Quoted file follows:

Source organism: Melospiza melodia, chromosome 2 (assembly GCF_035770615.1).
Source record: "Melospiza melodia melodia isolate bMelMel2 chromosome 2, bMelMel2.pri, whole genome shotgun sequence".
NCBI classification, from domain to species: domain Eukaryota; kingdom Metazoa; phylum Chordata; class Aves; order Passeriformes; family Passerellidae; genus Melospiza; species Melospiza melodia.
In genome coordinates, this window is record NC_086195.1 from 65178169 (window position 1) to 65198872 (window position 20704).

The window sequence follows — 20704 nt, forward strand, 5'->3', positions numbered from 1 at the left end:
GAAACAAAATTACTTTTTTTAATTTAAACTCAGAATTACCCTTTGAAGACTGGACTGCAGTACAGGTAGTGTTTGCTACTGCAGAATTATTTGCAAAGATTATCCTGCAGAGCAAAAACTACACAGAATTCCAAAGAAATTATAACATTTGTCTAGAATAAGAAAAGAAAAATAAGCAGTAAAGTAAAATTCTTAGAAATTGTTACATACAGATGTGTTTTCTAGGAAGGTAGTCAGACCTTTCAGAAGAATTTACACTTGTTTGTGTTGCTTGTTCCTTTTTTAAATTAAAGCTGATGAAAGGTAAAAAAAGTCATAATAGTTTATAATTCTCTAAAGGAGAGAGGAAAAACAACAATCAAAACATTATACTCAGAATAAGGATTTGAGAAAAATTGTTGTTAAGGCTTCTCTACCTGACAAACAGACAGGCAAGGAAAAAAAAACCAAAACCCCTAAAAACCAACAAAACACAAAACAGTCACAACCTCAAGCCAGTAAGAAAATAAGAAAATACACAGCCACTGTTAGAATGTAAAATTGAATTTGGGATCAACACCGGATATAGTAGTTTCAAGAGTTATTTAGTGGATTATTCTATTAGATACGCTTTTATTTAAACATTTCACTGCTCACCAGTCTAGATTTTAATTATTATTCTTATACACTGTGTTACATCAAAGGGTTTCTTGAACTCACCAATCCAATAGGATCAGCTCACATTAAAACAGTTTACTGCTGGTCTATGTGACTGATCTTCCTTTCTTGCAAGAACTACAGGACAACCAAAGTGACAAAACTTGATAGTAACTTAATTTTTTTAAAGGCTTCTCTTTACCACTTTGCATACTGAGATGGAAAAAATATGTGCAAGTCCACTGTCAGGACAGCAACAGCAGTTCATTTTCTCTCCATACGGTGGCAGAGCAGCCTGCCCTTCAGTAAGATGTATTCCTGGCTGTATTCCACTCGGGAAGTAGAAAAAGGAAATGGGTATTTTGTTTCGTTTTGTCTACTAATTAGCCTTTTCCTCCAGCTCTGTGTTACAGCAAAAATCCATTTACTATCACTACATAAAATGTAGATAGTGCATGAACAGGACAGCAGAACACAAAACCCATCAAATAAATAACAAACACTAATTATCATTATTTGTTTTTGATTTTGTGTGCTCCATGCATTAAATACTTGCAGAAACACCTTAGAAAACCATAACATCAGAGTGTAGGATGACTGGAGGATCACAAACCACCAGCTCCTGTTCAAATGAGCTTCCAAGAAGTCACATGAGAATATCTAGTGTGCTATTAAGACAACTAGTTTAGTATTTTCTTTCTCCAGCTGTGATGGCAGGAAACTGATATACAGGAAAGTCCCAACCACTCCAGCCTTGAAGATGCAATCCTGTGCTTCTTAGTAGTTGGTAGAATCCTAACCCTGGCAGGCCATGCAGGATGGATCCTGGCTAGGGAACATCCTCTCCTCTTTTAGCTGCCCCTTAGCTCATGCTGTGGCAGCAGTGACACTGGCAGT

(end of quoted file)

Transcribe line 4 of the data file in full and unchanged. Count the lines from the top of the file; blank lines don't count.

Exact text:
In genome coordinates, this window is record NC_086195.1 from 65178169 (window position 1) to 65198872 (window position 20704).